Hangleton Manor Inn's 15th- and 16th-century origins make it Hove's oldest secular building. Flint has always been plentiful around the South Downs—several ancient mines (up to 5,000 years old in some cases) have been found across Sussex—and many buildings on the south face of the Downs are built of the material. Hangleton Manor's buildings are of plain (mostly knapped) flint with some stone and ashlar dressings and quoins. The roofs are hipped and laid with clay tiles, and there are several chimney-stacks at irregular intervals. The complex is L-shaped; the longest (northwest) side is formed by the long, two-storey 15th-century range (the Old Manor House section). A 1925 study noted that it resembled Glynde Place, a flint house of a similar vintage (1560s) at Glynde, near Lewes. The buildings and their grounds are sunk into a sheltered hollow in the undulating downland, which allowed a wide range of plants to be grown when it was still a farm.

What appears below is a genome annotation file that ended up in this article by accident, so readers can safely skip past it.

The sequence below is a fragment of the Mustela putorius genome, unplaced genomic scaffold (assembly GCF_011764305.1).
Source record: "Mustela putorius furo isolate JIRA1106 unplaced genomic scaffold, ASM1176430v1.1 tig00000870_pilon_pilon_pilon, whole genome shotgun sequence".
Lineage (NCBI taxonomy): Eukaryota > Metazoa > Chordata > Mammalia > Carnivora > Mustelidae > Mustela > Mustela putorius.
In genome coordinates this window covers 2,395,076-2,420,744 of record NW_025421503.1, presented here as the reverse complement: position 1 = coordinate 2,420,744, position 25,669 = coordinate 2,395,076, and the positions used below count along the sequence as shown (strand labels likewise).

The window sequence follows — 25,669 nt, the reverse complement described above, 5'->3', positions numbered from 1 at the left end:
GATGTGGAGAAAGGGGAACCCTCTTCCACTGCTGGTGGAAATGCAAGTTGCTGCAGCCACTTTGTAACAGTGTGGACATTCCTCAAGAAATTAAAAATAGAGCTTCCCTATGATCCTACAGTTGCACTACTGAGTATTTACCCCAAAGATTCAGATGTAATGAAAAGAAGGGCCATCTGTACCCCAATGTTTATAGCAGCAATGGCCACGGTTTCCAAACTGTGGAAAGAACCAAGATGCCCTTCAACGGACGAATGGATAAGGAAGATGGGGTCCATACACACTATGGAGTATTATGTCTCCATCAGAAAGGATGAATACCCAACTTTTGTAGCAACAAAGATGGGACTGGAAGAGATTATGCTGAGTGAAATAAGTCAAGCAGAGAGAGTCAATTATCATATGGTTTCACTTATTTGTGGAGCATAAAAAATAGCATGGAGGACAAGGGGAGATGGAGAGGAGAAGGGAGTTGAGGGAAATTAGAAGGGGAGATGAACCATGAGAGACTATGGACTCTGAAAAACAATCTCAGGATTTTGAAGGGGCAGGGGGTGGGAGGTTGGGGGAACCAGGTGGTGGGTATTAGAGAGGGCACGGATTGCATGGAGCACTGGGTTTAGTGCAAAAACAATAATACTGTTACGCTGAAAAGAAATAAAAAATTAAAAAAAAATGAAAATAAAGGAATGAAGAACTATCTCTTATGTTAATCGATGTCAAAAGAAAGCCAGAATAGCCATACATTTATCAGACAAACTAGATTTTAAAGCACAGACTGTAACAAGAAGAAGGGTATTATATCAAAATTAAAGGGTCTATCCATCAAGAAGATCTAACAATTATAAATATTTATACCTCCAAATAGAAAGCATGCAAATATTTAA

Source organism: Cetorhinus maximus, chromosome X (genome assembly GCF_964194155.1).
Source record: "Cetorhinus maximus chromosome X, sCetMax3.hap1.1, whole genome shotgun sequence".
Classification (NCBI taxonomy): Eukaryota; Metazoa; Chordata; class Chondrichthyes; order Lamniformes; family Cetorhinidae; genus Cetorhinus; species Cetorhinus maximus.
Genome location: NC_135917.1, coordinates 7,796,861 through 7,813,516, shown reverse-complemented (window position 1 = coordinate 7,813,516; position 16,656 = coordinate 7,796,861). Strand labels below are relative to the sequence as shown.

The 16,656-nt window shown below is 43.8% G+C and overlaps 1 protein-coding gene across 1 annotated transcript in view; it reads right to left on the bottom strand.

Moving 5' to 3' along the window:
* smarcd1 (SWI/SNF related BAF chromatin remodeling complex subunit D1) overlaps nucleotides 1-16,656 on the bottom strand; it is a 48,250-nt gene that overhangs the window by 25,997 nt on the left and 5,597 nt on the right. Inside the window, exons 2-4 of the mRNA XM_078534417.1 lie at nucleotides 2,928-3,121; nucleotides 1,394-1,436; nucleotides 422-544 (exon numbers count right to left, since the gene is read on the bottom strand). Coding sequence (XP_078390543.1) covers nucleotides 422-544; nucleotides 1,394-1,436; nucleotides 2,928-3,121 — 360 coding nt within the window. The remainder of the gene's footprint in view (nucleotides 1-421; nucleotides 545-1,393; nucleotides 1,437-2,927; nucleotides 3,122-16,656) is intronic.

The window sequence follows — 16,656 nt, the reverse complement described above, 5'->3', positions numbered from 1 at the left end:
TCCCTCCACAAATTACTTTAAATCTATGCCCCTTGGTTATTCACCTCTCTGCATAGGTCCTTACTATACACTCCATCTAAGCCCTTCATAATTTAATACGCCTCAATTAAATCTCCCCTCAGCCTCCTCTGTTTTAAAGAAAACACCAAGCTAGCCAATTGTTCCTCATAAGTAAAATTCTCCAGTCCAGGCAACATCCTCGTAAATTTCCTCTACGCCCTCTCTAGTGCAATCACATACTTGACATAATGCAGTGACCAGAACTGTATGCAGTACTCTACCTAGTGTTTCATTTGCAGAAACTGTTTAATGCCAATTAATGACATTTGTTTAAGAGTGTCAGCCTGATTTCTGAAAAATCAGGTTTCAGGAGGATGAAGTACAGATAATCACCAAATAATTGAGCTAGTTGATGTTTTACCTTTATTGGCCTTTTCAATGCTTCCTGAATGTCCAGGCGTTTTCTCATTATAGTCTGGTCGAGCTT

The Old Manor House part of the building is a two-storey wing with eight bays and a series of regularly spaced windows (all 20th-century replacements of the older windows inserted during the 16th-century rebuilding work) with either square or Tudor arch heads. The west end has a gable. Adjoining its east end is the main building, of two-and-a-half storeys and five bays, with a slightly off-centre two-storey gable-roofed entrance porch in the centre bay. The easternmost bay is gable-ended and has a modern casement window. All other windows have hood moulds with intricate carvings, ovolo-style moulding, transoms and mullions. The eastern side of the main building has a three-bay range and is also two-and-a-half storeys in height. The windows in the outer bays are small and have wooden hood moulds. The centre window is much larger.